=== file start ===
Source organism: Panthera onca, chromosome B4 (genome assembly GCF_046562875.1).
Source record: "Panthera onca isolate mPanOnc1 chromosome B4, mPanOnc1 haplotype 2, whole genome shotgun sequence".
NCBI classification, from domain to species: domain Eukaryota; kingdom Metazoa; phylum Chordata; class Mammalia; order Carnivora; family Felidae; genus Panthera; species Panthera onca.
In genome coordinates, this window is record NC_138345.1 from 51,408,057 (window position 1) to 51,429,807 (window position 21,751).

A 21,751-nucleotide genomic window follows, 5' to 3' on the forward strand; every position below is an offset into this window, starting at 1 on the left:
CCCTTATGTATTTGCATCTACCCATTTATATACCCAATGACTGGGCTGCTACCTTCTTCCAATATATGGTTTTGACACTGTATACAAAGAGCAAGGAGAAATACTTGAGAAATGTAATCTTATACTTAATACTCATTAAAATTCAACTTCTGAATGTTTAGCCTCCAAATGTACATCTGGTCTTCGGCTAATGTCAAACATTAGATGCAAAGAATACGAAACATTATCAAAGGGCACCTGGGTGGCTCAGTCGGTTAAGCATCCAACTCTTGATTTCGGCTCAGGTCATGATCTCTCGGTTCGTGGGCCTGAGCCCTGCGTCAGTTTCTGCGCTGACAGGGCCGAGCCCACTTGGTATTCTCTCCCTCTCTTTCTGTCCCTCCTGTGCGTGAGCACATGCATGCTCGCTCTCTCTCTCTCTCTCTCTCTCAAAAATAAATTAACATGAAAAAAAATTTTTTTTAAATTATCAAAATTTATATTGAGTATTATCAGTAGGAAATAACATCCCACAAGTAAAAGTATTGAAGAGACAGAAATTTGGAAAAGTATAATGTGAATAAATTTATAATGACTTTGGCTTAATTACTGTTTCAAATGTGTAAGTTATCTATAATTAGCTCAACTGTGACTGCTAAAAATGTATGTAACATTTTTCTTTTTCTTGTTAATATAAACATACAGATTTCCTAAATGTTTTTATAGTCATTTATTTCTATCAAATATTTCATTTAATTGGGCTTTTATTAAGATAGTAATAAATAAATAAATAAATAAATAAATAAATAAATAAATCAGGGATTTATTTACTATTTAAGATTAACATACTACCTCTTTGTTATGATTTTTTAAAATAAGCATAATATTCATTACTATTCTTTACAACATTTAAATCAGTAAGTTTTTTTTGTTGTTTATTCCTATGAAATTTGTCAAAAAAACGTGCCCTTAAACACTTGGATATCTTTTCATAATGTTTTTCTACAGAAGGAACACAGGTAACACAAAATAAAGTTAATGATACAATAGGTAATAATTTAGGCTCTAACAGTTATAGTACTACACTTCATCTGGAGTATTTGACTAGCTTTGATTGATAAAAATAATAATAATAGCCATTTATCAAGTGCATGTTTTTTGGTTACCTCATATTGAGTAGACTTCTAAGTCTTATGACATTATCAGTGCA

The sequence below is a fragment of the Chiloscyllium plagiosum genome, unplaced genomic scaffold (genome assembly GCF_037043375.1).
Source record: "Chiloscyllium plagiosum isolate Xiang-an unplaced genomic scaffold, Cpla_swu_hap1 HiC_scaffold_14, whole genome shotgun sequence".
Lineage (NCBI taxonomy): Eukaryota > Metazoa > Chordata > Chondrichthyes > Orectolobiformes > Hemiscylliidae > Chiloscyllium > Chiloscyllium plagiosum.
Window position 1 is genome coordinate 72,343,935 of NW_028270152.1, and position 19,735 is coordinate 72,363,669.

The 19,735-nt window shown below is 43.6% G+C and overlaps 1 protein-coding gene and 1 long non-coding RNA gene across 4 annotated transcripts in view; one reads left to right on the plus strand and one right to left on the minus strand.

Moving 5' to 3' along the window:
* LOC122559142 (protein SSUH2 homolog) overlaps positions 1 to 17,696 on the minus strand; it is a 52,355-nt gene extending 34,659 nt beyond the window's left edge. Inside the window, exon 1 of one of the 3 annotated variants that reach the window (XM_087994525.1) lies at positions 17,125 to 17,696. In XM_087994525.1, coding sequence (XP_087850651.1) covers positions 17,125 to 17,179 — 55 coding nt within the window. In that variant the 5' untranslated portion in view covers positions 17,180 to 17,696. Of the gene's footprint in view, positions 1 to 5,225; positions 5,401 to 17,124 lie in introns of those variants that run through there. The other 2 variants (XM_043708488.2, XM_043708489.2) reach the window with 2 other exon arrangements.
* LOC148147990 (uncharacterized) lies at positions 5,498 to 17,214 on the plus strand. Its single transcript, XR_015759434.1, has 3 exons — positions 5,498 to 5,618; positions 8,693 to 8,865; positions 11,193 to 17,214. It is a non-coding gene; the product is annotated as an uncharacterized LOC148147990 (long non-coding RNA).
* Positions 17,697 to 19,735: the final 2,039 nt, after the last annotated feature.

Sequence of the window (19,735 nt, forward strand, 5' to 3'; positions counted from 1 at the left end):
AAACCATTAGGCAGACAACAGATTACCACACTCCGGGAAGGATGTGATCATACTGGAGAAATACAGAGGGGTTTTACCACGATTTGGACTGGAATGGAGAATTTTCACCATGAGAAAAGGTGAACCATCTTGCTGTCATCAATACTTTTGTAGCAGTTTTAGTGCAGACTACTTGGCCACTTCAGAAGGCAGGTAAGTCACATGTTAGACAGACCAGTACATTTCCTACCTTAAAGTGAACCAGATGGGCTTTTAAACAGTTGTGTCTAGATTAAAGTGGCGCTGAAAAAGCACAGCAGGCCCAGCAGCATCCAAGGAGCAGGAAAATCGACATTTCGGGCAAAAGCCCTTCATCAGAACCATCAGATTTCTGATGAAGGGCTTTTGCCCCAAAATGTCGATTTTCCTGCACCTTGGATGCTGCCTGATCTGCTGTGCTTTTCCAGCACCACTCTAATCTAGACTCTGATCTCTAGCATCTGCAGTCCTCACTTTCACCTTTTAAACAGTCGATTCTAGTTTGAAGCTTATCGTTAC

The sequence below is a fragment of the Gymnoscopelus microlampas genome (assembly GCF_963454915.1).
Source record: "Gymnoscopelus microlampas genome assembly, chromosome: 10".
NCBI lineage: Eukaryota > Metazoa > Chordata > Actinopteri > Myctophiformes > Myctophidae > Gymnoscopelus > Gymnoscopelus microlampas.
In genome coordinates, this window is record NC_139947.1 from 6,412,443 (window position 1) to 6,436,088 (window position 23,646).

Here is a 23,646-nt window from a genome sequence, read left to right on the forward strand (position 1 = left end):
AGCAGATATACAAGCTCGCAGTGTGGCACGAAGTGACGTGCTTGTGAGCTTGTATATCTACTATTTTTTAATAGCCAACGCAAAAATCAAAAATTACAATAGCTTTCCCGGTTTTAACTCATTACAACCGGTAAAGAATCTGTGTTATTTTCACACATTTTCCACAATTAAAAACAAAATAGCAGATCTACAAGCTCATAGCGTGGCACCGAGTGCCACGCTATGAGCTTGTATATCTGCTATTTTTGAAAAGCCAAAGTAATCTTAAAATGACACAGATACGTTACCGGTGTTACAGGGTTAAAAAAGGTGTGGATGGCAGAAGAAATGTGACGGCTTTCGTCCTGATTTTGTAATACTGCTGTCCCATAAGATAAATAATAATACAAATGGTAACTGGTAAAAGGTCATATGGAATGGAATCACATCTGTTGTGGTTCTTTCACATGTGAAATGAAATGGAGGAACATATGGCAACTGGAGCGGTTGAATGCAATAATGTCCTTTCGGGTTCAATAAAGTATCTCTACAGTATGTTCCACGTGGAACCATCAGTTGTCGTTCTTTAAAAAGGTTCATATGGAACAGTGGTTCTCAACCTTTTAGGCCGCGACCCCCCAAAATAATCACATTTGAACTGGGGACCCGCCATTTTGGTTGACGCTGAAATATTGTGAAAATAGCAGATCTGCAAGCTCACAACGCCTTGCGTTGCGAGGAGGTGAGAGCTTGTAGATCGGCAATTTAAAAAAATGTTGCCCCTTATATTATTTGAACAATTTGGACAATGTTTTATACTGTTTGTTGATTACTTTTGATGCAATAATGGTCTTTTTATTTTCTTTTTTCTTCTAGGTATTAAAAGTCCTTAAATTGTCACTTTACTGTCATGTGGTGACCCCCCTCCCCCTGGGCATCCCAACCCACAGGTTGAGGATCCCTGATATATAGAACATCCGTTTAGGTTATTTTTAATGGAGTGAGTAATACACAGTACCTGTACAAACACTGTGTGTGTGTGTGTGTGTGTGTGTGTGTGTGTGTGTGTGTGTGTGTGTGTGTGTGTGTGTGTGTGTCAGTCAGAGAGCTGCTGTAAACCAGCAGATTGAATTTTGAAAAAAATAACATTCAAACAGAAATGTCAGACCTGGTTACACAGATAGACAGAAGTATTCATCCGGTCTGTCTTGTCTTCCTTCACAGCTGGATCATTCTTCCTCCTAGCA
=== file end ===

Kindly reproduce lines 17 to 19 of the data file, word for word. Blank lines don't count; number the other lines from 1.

AAACCATTAGGCAGACAACAGATTACCACACTCCGGGAAGGATGTGATCATACTGGAGAAATACAGAGGGGTTTTACCACGATTTGGACTGGAATGGAGAATTTTCACCATGAGAAAAGGTGAACCATCTTGCTGTCATCAATACTTTTGTAGCAGTTTTAGTGCAGACTACTTGGCCACTTCAGAAGGCAGGTAAGTCACATGTTAGACAGACCAGTACATTTCCTACCTTAAAGTGAACCAGATGGGCTTTTAAACAGTTGTGTCTAGATTAAAGTGGCGCTGAAAAAGCACAGCAGGCCCAGCAGCATCCAAGGAGCAGGAAAATCGACATTTCGGGCAAAAGCCCTTCATCAGAACCATCAGATTTCTGATGAAGGGCTTTTGCCCCAAAATGTCGATTTTCCTGCACCTTGGATGCTGCCTGATCTGCTGTGCTTTTCCAGCACCACTCTAATCTAGACTCTGATCTCTAGCATCTGCAGTCCTCACTTTCACCTTTTAAACAGTCGATTCTAGTTTGAAGCTTATCGTTAC

The sequence below is a fragment of the Gymnoscopelus microlampas genome (assembly GCF_963454915.1).
Source record: "Gymnoscopelus microlampas genome assembly, chromosome: 10".